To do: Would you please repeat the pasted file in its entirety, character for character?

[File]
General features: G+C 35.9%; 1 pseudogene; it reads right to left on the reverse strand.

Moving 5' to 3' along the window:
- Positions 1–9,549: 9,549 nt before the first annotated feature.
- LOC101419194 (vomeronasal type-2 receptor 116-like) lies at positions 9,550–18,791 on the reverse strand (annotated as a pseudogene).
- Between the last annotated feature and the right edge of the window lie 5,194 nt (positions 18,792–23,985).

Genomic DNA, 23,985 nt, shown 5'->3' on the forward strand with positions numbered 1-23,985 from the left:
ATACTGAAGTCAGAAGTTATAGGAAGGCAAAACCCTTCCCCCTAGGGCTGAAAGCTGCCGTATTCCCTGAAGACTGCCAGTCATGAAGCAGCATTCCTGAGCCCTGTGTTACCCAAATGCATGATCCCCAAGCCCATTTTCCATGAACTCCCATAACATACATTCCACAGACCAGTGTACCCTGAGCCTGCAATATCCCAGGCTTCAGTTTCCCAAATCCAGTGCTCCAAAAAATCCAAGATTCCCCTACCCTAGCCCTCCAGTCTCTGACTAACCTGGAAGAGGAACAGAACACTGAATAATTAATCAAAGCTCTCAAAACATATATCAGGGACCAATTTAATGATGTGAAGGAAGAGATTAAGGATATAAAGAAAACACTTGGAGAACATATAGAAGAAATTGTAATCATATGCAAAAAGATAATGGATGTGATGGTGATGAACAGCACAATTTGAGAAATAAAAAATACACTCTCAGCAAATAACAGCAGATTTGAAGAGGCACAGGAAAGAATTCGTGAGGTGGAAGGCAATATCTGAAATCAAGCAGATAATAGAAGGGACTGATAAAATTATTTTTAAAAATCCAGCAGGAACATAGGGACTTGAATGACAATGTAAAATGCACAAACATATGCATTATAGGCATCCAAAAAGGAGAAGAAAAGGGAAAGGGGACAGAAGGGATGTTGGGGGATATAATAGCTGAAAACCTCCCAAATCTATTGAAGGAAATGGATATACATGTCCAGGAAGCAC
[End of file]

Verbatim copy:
General features: G+C 35.9%; 1 pseudogene; it reads right to left on the reverse strand.

Moving 5' to 3' along the window:
- Positions 1–9,549: 9,549 nt before the first annotated feature.
- LOC101419194 (vomeronasal type-2 receptor 116-like) lies at positions 9,550–18,791 on the reverse strand (annotated as a pseudogene).
- Between the last annotated feature and the right edge of the window lie 5,194 nt (positions 18,792–23,985).

Genomic DNA, 23,985 nt, shown 5'->3' on the forward strand with positions numbered 1-23,985 from the left:
ATACTGAAGTCAGAAGTTATAGGAAGGCAAAACCCTTCCCCCTAGGGCTGAAAGCTGCCGTATTCCCTGAAGACTGCCAGTCATGAAGCAGCATTCCTGAGCCCTGTGTTACCCAAATGCATGATCCCCAAGCCCATTTTCCATGAACTCCCATAACATACATTCCACAGACCAGTGTACCCTGAGCCTGCAATATCCCAGGCTTCAGTTTCCCAAATCCAGTGCTCCAAAAAATCCAAGATTCCCCTACCCTAGCCCTCCAGTCTCTGACTAACCTGGAAGAGGAACAGAACACTGAATAATTAATCAAAGCTCTCAAAACATATATCAGGGACCAATTTAATGATGTGAAGGAAGAGATTAAGGATATAAAGAAAACACTTGGAGAACATATAGAAGAAATTGTAATCATATGCAAAAAGATAATGGATGTGATGGTGATGAACAGCACAATTTGAGAAATAAAAAATACACTCTCAGCAAATAACAGCAGATTTGAAGAGGCACAGGAAAGAATTCGTGAGGTGGAAGGCAATATCTGAAATCAAGCAGATAATAGAAGGGACTGATAAAATTATTTTTAAAAATCCAGCAGGAACATAGGGACTTGAATGACAATGTAAAATGCACAAACATATGCATTATAGGCATCCAAAAAGGAGAAGAAAAGGGAAAGGGGACAGAAGGGATGTTGGGGGATATAATAGCTGAAAACCTCCCAAATCTATTGAAGGAAATGGATATACATGTCCAGGAAGCAC